DISCLAIMOR: The very nature of medication is controversial. I am not a doctor. I do not have MD after my name. I am merely a woman living with Bipolar 1 Disorder. This is my experience with medication. These are my truths. In no way, shape or form will I ever give medical advice to anyone. Puh-lease.
You are here
Barrel: OK, who's next?
Me: Me, me, me!
Barrel: OK, get on in.
Me: Oh goodie. Lucky me, I thought I'd have to wait awhile to take another ride.
Barrel: Oh no. You've got an e-ticket. You can keep going and going and going...
February started with a wrist surgery that ended up being a much bigger deal than I anticipated, like a couldn't-hold-my-son-for-five-days-and-spiraled-into-depression-from-the-anesthesia kind of a big deal.
I’m writing from deep inside the rabbit hole. It’s truly a miracle that I’m even writing this, but I have something I really need to say.
I had a humongous Ganglion Cyst (I know, right? ewww) removed from my wrist a week ago. No biggie, right? I went under general anesthesia, which I’ve done a few times and besides some nausea, I’m usually fine.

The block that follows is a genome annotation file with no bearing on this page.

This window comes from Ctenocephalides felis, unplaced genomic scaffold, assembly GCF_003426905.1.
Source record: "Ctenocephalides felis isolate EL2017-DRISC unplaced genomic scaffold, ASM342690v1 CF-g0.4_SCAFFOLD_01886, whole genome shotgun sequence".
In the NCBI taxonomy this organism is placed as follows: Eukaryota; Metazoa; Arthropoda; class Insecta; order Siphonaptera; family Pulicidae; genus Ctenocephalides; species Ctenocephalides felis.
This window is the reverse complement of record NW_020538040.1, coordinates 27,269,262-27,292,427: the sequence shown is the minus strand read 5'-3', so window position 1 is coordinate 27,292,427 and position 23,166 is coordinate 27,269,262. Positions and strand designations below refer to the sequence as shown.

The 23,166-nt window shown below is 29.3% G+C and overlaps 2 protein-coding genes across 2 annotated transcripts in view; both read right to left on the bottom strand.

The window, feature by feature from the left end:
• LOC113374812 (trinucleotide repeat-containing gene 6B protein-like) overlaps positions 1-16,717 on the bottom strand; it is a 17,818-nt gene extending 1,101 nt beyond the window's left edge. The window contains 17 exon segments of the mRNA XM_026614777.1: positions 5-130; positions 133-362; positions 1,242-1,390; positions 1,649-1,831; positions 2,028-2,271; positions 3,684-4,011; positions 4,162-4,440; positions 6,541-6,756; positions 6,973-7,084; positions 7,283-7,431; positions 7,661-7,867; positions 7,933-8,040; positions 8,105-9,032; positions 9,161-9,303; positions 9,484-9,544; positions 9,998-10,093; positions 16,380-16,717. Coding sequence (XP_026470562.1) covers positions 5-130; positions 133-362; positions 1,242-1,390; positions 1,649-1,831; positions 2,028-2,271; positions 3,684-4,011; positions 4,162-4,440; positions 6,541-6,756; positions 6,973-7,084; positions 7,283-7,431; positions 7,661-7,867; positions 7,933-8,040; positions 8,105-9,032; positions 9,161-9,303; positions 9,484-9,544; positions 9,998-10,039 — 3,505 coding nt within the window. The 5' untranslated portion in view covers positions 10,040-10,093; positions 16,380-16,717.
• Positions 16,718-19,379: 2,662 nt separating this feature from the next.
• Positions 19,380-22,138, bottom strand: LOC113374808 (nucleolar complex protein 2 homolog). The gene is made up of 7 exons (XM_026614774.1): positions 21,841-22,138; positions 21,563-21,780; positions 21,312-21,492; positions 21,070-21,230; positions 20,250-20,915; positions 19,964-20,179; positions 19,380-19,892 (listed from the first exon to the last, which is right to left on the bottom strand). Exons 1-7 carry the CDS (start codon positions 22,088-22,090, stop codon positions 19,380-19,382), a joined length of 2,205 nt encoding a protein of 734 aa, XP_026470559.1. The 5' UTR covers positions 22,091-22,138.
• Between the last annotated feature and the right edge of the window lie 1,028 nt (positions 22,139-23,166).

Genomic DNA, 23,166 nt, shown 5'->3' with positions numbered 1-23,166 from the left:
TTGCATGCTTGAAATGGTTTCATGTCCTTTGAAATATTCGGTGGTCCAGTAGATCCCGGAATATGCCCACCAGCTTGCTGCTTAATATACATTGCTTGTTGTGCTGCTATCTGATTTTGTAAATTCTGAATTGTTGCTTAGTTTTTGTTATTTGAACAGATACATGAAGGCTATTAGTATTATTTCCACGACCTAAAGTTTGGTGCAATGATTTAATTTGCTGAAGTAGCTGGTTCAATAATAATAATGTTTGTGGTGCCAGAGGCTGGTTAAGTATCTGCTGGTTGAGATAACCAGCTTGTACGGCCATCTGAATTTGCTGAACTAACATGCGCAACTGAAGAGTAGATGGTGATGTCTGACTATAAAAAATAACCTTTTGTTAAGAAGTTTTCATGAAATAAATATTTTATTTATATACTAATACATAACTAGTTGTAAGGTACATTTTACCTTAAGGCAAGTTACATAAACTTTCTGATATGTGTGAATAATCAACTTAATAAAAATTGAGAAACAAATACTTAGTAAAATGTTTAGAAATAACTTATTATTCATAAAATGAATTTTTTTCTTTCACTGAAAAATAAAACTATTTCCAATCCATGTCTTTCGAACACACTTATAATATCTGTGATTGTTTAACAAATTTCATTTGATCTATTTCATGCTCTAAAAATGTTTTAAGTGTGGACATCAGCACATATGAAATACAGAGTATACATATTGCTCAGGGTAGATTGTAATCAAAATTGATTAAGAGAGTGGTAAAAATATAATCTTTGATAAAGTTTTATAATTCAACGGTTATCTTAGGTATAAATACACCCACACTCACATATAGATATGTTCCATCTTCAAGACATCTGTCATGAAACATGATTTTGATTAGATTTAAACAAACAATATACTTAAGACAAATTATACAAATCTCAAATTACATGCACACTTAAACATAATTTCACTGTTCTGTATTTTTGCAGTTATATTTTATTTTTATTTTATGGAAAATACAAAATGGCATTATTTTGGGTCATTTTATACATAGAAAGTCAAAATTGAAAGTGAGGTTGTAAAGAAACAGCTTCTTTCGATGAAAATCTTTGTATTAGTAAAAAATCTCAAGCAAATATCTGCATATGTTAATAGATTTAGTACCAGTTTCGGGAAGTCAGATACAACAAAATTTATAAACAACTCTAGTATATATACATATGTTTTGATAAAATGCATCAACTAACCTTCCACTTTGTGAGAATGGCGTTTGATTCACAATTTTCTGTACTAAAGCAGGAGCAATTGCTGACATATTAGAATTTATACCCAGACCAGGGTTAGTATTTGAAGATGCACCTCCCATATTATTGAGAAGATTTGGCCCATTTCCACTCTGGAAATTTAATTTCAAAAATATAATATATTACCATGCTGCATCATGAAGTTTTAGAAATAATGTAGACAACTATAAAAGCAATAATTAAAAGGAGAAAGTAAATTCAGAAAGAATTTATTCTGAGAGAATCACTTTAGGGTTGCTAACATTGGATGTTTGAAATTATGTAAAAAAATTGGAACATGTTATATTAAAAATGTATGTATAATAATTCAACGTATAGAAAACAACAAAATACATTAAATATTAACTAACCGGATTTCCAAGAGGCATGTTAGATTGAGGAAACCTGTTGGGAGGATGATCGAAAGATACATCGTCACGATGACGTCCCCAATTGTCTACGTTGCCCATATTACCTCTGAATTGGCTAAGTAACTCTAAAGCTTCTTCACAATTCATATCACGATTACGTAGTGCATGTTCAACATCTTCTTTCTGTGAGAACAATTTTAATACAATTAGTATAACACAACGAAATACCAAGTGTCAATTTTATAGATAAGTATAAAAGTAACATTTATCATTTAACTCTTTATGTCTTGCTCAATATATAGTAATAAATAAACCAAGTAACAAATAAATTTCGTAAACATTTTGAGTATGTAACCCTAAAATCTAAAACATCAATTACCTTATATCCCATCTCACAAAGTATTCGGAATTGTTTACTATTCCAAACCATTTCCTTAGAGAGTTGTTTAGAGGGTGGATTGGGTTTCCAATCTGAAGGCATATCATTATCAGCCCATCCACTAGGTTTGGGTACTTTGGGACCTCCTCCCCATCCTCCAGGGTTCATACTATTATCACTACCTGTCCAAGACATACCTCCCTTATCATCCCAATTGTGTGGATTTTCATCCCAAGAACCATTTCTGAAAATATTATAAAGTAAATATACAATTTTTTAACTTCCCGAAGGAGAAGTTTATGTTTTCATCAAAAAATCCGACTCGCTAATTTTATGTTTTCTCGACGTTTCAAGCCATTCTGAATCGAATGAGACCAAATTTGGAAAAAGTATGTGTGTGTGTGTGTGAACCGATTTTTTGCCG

This time, not so much. Ends up, general anesthesia interferes with bipolar medication.
To be clear, I don’t agree with the victim mentality and it’s not my standard default. When I blame others for my troubles, I’m not taking responsibility for my life and my choices. I always look for my part in any negative, or what I perceive as a negative, experience. I'm very rarely a victim. Unless I'm blindsided or assaulted in my adult life, I'm a volunteer.
Mania is the key defining characteristic of Bipolar Disorder that makes it so very special and unique from all the other disorders out there, so it’s not shocking that I get asked to describe what it feels like quite often.
Just the other day a well-meaning girlfriend – I say that without smarm – asked me about my most recent bout of mania as we were happily strolling down Ventura Boulevard.
“It’s like being really hyper, right?”
“Ummm, not quite.”
On March 5, 2005, I was diagnosed with Bipolar and Post Traumatic Stress Disorder by a staff psychiatrist in my first, and what I hope will be my last, mental hospital. This diagnosis was the beginning of my real life, a life of freedom I never knew existed. Of course, it didn’t feel like it at the time.
The question is how did I end up on a seventy-two hour hold with seven years of sobriety and a seemingly perfect life? Stigma, ignorance, and my overwhelming need for acceptance.